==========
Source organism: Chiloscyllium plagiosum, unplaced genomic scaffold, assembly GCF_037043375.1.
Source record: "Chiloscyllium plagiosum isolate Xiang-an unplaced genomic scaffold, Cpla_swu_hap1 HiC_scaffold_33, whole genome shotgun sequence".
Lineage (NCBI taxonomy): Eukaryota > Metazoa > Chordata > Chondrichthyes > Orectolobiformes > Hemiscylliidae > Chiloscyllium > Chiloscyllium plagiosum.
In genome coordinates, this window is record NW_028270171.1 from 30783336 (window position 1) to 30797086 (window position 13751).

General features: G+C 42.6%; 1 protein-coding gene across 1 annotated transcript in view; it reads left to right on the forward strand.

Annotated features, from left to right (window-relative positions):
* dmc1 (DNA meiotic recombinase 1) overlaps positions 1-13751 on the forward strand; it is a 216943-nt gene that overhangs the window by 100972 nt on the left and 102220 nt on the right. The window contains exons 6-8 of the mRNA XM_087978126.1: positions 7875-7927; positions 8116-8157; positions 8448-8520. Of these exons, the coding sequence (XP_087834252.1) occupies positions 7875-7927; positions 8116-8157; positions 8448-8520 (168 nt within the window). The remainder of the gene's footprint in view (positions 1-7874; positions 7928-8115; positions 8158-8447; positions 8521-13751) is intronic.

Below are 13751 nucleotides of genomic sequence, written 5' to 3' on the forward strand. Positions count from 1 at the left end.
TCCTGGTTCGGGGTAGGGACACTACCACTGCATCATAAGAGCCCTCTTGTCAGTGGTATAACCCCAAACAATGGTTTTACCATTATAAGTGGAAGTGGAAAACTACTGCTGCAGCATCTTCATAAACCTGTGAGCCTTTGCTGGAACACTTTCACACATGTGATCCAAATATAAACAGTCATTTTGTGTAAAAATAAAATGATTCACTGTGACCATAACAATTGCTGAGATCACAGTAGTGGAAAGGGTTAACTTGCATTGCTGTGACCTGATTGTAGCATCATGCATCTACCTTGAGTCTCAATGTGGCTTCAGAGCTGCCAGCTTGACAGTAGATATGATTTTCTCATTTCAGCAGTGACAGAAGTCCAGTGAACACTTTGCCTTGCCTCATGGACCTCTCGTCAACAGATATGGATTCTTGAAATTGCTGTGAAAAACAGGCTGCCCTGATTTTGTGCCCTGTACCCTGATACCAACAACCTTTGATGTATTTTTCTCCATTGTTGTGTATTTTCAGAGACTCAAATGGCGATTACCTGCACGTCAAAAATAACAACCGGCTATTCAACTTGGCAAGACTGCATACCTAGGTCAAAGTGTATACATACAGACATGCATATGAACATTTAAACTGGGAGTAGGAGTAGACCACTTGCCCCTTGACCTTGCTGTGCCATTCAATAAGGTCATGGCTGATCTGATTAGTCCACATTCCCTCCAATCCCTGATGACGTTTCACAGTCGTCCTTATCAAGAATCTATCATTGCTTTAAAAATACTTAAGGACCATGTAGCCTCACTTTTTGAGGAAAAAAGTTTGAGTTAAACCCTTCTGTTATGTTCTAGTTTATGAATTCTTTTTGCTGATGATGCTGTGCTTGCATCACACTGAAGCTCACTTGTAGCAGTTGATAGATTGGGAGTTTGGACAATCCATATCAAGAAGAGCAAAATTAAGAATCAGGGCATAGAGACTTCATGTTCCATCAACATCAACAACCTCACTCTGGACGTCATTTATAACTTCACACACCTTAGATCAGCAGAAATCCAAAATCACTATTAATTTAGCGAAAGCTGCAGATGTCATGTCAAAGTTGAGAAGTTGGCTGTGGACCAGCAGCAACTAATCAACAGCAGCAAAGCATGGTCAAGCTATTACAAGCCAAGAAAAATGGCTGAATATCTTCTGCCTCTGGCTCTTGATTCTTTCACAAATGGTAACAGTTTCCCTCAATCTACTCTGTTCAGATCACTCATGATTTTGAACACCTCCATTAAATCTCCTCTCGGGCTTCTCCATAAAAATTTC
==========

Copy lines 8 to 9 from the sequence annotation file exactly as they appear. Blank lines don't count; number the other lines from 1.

Below are 13751 nucleotides of genomic sequence, written 5' to 3' on the forward strand. Positions count from 1 at the left end.
TCCTGGTTCGGGGTAGGGACACTACCACTGCATCATAAGAGCCCTCTTGTCAGTGGTATAACCCCAAACAATGGTTTTACCATTATAAGTGGAAGTGGAAAACTACTGCTGCAGCATCTTCATAAACCTGTGAGCCTTTGCTGGAACACTTTCACACATGTGATCCAAATATAAACAGTCATTTTGTGTAAAAATAAAATGATTCACTGTGACCATAACAATTGCTGAGATCACAGTAGTGGAAAGGGTTAACTTGCATTGCTGTGACCTGATTGTAGCATCATGCATCTACCTTGAGTCTCAATGTGGCTTCAGAGCTGCCAGCTTGACAGTAGATATGATTTTCTCATTTCAGCAGTGACAGAAGTCCAGTGAACACTTTGCCTTGCCTCATGGACCTCTCGTCAACAGATATGGATTCTTGAAATTGCTGTGAAAAACAGGCTGCCCTGATTTTGTGCCCTGTACCCTGATACCAACAACCTTTGATGTATTTTTCTCCATTGTTGTGTATTTTCAGAGACTCAAATGGCGATTACCTGCACGTCAAAAATAACAACCGGCTATTCAACTTGGCAAGACTGCATACCTAGGTCAAAGTGTATACATACAGACATGCATATGAACATTTAAACTGGGAGTAGGAGTAGACCACTTGCCCCTTGACCTTGCTGTGCCATTCAATAAGGTCATGGCTGATCTGATTAGTCCACATTCCCTCCAATCCCTGATGACGTTTCACAGTCGTCCTTATCAAGAATCTATCATTGCTTTAAAAATACTTAAGGACCATGTAGCCTCACTTTTTGAGGAAAAAAGTTTGAGTTAAACCCTTCTGTTATGTTCTAGTTTATGAATTCTTTTTGCTGATGATGCTGTGCTTGCATCACACTGAAGCTCACTTGTAGCAGTTGATAGATTGGGAGTTTGGACAATCCATATCAAGAAGAGCAAAATTAAGAATCAGGGCATAGAGACTTCATGTTCCATCAACATCAACAACCTCACTCTGGACGTCATTTATAACTTCACACACCTTAGATCAGCAGAAATCCAAAATCACTATTAATTTAGCGAAAGCTGCAGATGTCATGTCAAAGTTGAGAAGTTGGCTGTGGACCAGCAGCAACTAATCAACAGCAGCAAAGCATGGTCAAGCTATTACAAGCCAAGAAAAATGGCTGAATATCTTCTGCCTCTGGCTCTTGATTCTTTCACAAATGGTAACAGTTTCCCTCAATCTACTCTGTTCAGATCACTCATGATTTTGAACACCTCCATTAAATCTCCTCTCGGGCTTCTCCATAAAAATTTC